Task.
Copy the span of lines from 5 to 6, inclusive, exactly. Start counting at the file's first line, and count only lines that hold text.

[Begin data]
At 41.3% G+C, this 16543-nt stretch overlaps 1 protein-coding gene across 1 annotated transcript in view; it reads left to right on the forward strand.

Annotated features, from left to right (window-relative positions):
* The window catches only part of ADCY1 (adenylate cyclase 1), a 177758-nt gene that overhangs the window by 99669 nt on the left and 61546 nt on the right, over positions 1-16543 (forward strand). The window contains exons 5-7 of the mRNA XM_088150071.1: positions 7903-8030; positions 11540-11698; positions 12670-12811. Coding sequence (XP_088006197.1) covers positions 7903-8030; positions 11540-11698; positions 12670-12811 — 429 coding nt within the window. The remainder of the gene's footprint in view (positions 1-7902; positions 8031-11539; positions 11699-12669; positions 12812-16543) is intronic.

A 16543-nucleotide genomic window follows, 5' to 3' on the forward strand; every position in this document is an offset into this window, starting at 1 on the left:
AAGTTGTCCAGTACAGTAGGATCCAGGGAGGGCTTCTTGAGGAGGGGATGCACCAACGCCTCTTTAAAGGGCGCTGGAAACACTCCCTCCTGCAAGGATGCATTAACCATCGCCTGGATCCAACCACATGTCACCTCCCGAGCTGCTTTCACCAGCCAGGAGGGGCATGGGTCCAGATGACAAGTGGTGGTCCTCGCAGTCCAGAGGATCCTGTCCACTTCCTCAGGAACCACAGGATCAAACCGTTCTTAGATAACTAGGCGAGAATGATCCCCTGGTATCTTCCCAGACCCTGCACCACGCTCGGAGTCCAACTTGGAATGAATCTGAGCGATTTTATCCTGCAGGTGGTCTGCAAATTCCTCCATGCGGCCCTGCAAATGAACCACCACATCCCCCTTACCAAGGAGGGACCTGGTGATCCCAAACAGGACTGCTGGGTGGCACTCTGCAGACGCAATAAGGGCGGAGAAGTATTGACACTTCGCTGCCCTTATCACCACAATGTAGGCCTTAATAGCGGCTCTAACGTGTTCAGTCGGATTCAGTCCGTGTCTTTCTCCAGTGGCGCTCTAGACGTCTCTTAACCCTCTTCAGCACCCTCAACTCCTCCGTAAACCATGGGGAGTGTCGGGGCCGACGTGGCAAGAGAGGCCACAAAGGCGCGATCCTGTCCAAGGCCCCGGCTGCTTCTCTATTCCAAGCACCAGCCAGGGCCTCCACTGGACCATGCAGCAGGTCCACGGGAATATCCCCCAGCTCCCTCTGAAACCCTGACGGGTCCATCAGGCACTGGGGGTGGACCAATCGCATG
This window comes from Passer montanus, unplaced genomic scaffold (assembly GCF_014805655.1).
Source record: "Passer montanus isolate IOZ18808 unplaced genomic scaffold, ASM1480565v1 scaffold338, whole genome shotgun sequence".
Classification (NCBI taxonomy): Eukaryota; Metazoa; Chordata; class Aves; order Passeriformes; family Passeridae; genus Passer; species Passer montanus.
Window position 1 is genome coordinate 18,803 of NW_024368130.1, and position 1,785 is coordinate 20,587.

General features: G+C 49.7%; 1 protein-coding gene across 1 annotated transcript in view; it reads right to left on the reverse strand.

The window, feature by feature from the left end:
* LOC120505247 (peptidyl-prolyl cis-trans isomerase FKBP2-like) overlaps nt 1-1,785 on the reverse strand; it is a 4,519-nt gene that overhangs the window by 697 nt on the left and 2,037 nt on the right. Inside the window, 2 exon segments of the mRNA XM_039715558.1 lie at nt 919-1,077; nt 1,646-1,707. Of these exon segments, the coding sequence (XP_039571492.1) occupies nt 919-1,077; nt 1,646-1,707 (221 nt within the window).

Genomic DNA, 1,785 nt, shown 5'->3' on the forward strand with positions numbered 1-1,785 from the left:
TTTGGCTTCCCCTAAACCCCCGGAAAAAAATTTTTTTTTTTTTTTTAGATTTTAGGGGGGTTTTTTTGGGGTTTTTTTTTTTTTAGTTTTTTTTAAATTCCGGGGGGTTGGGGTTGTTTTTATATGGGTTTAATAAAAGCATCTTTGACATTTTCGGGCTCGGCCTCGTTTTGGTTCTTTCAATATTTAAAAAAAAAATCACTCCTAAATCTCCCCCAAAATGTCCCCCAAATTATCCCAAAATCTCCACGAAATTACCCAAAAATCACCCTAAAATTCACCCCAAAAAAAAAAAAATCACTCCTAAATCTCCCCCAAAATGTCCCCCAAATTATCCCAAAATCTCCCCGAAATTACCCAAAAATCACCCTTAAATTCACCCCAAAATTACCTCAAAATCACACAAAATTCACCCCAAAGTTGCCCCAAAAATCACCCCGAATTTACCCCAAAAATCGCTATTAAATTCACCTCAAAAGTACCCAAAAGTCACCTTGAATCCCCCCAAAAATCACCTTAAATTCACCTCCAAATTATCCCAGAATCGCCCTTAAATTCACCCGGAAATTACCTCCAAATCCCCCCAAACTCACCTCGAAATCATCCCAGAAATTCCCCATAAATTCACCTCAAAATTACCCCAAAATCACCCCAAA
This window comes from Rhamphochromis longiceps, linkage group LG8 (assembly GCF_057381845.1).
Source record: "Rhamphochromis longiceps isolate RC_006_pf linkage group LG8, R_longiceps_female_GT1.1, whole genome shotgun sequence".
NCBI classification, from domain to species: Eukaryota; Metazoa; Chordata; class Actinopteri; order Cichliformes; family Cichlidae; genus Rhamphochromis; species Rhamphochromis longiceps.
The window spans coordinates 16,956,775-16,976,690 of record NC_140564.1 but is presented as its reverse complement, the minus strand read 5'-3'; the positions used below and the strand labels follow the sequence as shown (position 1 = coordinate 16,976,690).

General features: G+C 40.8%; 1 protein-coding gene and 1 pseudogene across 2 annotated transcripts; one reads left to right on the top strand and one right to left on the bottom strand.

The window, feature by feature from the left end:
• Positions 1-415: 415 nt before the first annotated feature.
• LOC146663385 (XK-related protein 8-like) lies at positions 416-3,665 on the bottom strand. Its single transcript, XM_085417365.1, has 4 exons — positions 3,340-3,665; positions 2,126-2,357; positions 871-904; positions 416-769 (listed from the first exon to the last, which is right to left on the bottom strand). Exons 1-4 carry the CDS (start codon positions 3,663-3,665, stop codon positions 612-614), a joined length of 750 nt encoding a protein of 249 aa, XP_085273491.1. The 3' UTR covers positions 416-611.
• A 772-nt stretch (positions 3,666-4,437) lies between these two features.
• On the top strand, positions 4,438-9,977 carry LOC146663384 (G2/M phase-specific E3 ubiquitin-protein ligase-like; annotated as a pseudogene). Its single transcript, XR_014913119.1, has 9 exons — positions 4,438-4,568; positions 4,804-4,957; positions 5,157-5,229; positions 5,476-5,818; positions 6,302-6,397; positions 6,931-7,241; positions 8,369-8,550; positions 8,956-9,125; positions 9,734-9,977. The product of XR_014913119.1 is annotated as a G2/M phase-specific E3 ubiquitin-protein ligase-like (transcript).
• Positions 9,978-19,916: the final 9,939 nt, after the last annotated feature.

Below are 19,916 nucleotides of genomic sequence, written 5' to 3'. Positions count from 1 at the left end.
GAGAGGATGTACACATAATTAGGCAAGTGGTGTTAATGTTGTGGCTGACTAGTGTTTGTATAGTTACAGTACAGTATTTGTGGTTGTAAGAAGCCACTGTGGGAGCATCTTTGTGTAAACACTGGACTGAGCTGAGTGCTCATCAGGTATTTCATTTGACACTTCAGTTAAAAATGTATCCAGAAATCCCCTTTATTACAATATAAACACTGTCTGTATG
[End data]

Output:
AAGTTGTCCAGTACAGTAGGATCCAGGGAGGGCTTCTTGAGGAGGGGATGCACCAACGCCTCTTTAAAGGGCGCTGGAAACACTCCCTCCTGCAAGGATGCATTAACCATCGCCTGGATCCAACCACATGTCACCTCCCGAGCTGCTTTCACCAGCCAGGAGGGGCATGGGTCCAGATGACAAGTGGTGGTCCTCGCAGTCCAGAGGATCCTGTCCACTTCCTCAGGAACCACAGGATCAAACCGTTCTTAGATAACTAGGCGAGAATGATCCCCTGGTATCTTCCCAGACCCTGCACCACGCTCGGAGTCCAACTTGGAATGAATCTGAGCGATTTTATCCTGCAGGTGGTCTGCAAATTCCTCCATGCGGCCCTGCAAATGAACCACCACATCCCCCTTACCAAGGAGGGACCTGGTGATCCCAAACAGGACTGCTGGGTGGCACTCTGCAGACGCAATAAGGGCGGAGAAGTATTGACACTTCGCTGCCCTTATCACCACAATGTAGGCCTTAATAGCGGCTCTAACGTGTTCAGTCGGATTCAGTCCGTGTCTTTCTCCAGTGGCGCTCTAGACGTCTCTTAACCCTCTTCAGCACCCTCAACTCCTCCGTAAACCATGGGGAGTGTCGGGGCCGACGTGGCAAGAGAGGCCACAAAGGCGCGATCCTGTCCAAGGCCCCGGCTGCTTCTCTATTCCAAGCACCAGCCAGGGCCTCCACTGGACCATGCAGCAGGTCCACGGGAATATCCCCCAGCTCCCTCTGAAACCCTGACGGGTCCATCAGGCACTGGGGGTGGACCAATCGCATG
This window comes from Passer montanus, unplaced genomic scaffold (assembly GCF_014805655.1).